Some words about Texas
Across from the Galveston bay is Texas City, a busy working port with convenient access to the Gulf of Mexico and Houston. The city is very important in production and refining petroleum products. The port is with deep water access to the coast that’s why Texas City hosts international shippers hauling everything from electronics to fertilizer.
The town made its headlines in 1947 when a fire on a cargo ship reached the explosive payload and detonated. The blast was one of the largest non-nuclear explosions in U.S. history. With the initial blast and subsequent chain-reaction of further fires and explosions in other ships and nearby oil-storage facilities killing at least 581 people, including all but one member of the Texas City. The disaster triggered the first ever class action lawsuit against the United States government, under the then-recently enacted Federal Tort Claims Act (FTCA), on behalf of 8,485 victims.
World War II times
In times of WWII Texas City had emerged as a strategic vital port for the United States, replacing the supply lines of oil interrupted by enemy submarines on the east and west coasts.
The city population quickly grew while the newly-established refineries and chemical plants ramped up production. The town was playing a main role in supporting the war effort and continued to grow.
After the war, the strategic mission of Texas City’s port was changed, but the town continued to be very important in shipping communities.
After the end of WWII, Europe had shifted from the fall of the Third Reich to a focused recovery effort. European farmers lacking vital supplies relied on the United States and other allied forces to provide assistance.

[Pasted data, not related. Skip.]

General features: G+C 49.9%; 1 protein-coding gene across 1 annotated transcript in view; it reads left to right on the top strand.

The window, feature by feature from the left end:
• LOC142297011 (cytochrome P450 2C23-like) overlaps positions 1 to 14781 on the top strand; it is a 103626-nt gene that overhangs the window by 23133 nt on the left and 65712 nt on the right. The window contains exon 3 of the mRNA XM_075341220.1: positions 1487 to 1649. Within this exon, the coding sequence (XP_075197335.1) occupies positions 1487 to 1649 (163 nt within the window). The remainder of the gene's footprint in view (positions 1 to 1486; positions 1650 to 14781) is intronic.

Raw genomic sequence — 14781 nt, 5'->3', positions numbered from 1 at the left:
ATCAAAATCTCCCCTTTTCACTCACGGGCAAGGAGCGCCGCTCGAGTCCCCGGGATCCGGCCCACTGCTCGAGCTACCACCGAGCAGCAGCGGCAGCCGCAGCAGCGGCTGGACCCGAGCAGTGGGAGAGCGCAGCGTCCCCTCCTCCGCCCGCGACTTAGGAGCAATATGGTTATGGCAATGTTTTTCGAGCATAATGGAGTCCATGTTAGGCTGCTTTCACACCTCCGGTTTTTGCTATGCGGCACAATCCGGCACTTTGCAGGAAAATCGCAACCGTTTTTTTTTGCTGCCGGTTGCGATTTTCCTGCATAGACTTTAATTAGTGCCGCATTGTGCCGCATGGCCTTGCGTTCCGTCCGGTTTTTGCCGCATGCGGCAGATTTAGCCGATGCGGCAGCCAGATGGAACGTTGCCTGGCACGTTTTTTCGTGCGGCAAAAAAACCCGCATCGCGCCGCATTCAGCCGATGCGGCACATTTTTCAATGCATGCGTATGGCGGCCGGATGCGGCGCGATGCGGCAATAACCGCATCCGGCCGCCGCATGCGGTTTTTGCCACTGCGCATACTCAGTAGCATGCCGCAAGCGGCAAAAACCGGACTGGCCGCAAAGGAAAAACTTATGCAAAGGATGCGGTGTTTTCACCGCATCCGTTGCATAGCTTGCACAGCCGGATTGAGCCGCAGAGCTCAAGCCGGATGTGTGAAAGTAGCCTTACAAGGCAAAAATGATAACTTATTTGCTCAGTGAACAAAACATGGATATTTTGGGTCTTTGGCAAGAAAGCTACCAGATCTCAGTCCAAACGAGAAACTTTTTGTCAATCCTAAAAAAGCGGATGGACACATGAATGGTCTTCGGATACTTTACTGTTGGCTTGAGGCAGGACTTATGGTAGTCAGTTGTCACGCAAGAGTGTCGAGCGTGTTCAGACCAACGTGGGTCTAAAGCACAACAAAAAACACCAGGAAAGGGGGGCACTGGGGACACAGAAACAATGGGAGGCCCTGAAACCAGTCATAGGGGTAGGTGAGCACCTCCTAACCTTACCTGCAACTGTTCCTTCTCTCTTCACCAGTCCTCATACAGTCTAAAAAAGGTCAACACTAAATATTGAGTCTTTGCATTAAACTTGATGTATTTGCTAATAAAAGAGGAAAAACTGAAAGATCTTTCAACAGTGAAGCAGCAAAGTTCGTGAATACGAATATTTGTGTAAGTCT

Texas City became a hub for the shipping of ammonium nitrate, used in agriculture as a high-nitrogen fertilizer. The chemical compound is also a strong oxidizing agent and requires great care in handling, especially around combustible items.
This risk prevented the Port Authority of Houston from authorizing the hazardous cargo to clear its docks. The Port of Texas City was smaller and eager to attract business. The town seized the opportunity, and became a distribution hub for ammonium nitrate.
The S.S. Grandcamp was a French-operated 437-foot vessel tasked with assisting the rebuilding of war-torn Europe. In addition to 2,300 tons of ammonium nitrate, the ship was carrying ammunition, machinery, and bales of twine. It had just been loaded with supplies and was getting prepared for its journey across the Atlantic.
At approximately 8 a.m. on April 16th, 1947, ship workers noticed smoke emerging from the cargo hold of the docked Grandcamp. First responders attempted to quell the smoke with water and fire extinguishers, but they failed to contain the blaze.
Next, the captain ordered the crew to ”steam the hold,” a method of fire suppression in which steam is directed toward the fire to contain it while preserving the cargo. But the captain was too late, the hull had already reached extreme temperatures. Witnesses reported seeing the water around the ship boiling and instantly vaporizing upon contact with the hull.